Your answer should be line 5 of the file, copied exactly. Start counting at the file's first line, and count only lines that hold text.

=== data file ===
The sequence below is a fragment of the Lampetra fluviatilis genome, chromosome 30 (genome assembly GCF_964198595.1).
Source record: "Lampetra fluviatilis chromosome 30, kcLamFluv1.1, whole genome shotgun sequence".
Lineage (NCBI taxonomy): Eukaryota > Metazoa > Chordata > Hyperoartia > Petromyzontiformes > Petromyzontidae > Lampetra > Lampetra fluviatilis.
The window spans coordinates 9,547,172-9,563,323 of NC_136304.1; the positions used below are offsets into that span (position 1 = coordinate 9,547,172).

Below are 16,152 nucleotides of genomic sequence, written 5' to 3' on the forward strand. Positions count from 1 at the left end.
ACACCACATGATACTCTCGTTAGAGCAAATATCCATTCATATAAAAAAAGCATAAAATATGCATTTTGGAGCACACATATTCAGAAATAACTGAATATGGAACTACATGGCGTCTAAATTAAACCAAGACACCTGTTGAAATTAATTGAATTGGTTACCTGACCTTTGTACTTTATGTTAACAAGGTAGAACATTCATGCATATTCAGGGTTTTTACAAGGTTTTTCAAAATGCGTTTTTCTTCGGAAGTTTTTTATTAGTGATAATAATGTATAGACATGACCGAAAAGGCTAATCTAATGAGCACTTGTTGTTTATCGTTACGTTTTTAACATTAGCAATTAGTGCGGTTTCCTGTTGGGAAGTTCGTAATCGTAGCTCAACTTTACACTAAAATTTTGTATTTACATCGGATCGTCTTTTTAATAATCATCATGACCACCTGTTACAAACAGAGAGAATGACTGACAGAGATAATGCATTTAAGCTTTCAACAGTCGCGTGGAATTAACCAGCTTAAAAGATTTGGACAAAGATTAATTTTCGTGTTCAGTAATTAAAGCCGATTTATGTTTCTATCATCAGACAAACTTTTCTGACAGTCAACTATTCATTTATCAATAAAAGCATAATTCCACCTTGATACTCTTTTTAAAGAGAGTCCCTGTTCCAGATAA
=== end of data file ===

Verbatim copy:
Below are 16,152 nucleotides of genomic sequence, written 5' to 3' on the forward strand. Positions count from 1 at the left end.